Lori Fullbright, News On 6
UNDATED -- More than 4,000 people died in motorcycle crashes last year in America. That's twice as many as a decade ago.
So, the National Transportation Safety Board says it's critical that every state require every motorcycle rider to wear a helmet.
Most states, like Oklahoma, have some type of helmet law. Oklahoma's law requires only people 17 and younger to wear one. The feds say that must change because the number of people dying on motorcycles is more than all the people who die in planes, trains, boats and in pipeline accidents combined.
"We can talk 'til we're blue in the face about people wearing helmets and the safety of helmets while riding motorcycles, but until you see the devastati8on, it doesn't mean something. I think it'll mean a lot more when you see it," said Lieutenant George Brown, Oklahoma Highway Patrol.
Fatalities are not just on the rise across the nation; the same is true in Oklahoma. In 2001, 35 people died in motorcycle crashes. That jumped to 42 in 2003 and jumped again in 2006, up to 61. By 2008, 87 people were killed and just last year, that number crossed the 100 mark at 105.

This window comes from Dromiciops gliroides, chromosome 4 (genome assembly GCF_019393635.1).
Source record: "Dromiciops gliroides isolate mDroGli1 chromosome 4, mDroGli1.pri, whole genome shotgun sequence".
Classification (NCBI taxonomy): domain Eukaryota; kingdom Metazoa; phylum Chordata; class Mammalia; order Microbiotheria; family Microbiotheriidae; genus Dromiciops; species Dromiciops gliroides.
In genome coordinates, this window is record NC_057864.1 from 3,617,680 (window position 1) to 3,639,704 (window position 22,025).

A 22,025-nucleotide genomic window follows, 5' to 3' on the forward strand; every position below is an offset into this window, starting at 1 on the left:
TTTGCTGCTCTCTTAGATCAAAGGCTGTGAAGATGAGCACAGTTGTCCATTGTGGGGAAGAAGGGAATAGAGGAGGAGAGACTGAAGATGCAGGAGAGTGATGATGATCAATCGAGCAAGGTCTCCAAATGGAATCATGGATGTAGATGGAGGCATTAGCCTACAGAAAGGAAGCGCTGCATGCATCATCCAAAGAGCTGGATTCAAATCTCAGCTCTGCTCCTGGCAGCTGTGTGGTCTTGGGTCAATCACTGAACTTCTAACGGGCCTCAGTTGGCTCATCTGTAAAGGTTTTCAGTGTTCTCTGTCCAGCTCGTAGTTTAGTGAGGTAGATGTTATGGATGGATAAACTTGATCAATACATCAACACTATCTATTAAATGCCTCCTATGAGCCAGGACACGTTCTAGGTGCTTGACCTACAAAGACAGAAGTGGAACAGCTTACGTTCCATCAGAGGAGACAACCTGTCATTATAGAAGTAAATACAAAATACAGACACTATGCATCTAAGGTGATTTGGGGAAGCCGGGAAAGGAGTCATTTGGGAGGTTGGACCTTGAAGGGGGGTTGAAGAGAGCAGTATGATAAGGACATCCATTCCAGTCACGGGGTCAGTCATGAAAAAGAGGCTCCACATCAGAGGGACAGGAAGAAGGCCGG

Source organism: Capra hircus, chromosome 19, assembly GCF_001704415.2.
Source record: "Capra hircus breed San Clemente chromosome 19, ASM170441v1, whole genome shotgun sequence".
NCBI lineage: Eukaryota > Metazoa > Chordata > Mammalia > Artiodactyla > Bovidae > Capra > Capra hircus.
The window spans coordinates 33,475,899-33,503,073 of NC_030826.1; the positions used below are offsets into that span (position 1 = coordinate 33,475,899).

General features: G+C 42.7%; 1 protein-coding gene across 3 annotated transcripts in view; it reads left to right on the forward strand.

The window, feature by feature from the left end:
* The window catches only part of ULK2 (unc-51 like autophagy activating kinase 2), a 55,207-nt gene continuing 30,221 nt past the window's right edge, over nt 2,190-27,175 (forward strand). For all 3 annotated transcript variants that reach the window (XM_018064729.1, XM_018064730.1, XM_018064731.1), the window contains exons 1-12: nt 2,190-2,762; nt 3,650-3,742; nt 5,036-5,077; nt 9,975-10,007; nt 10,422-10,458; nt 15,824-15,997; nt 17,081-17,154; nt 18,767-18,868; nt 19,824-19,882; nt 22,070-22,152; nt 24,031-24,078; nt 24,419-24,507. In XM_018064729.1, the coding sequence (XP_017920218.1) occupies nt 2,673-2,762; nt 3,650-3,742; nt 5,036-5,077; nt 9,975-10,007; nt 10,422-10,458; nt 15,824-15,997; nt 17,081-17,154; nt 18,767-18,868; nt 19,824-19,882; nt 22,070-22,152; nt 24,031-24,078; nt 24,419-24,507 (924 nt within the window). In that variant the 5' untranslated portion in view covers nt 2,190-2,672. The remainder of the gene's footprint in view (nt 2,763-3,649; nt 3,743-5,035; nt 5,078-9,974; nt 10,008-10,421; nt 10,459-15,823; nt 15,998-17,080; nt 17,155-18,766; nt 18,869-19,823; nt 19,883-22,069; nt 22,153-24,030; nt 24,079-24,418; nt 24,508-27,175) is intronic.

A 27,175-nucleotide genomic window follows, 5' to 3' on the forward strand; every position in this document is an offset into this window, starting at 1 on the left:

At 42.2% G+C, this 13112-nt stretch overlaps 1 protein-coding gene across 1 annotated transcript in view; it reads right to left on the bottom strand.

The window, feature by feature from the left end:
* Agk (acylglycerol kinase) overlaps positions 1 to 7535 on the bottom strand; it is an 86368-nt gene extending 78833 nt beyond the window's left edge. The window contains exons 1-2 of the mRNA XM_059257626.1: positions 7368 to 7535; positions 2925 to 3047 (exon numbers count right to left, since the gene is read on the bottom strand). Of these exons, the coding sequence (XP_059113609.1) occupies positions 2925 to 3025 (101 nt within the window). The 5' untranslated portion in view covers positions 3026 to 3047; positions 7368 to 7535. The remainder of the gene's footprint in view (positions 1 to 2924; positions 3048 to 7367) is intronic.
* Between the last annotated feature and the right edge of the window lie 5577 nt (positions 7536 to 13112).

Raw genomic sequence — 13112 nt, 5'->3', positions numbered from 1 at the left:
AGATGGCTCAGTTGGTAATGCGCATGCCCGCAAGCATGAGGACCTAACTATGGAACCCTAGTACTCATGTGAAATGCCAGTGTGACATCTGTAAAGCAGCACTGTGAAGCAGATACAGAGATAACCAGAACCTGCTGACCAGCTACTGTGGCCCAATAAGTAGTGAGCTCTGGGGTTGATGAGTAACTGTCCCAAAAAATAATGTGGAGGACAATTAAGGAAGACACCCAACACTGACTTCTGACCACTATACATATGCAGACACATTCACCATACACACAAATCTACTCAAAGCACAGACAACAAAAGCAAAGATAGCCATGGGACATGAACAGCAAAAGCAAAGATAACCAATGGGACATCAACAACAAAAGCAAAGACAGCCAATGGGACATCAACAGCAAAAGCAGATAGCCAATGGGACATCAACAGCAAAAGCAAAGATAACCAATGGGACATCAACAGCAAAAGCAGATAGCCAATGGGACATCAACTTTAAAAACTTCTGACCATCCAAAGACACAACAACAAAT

"The worst part about our job is we get to knock on doors and tell someone that someone they love has been killed in a crash," Lieutenant Brown said.
Troopers say they are for anything that makes people safer, even a federal law that requires all motorcyclists to wear a helmet.
News On 6 crime reporter Lori Fullbright did a demonstration showing the dangers of riding a motorcycle with an unprotected head. She tossed a melon out of car going only 35 miles an hour. It bounced, then split in two.
Often, it's not the motorcycle driver who's at fault. They can do everything right and still be killed in a crash.
"What we hate to see are those fatality crashes where you pick up the motorcycle and a helmet is attached to the bike," Lieutenant Brown said. "That is very common."
In another demonstration, the melon was strapped inside a motorcycle helmet and chunked it against the tree.
"Pefectly intact," Lieutenant Brown said.
Troopers say ask any family member who's had a loved one killed in a motorcycle crash and they'll tell you safety should trump personal choice or comfort anytime. There are many Oklahomans, however, who know all the statistics and still don't want to be told they have to wear a helmet.
The National Transportation Safety Board plans to pressure governors and state lawmakers to pass a mandatory helmet law for all motorcyclists.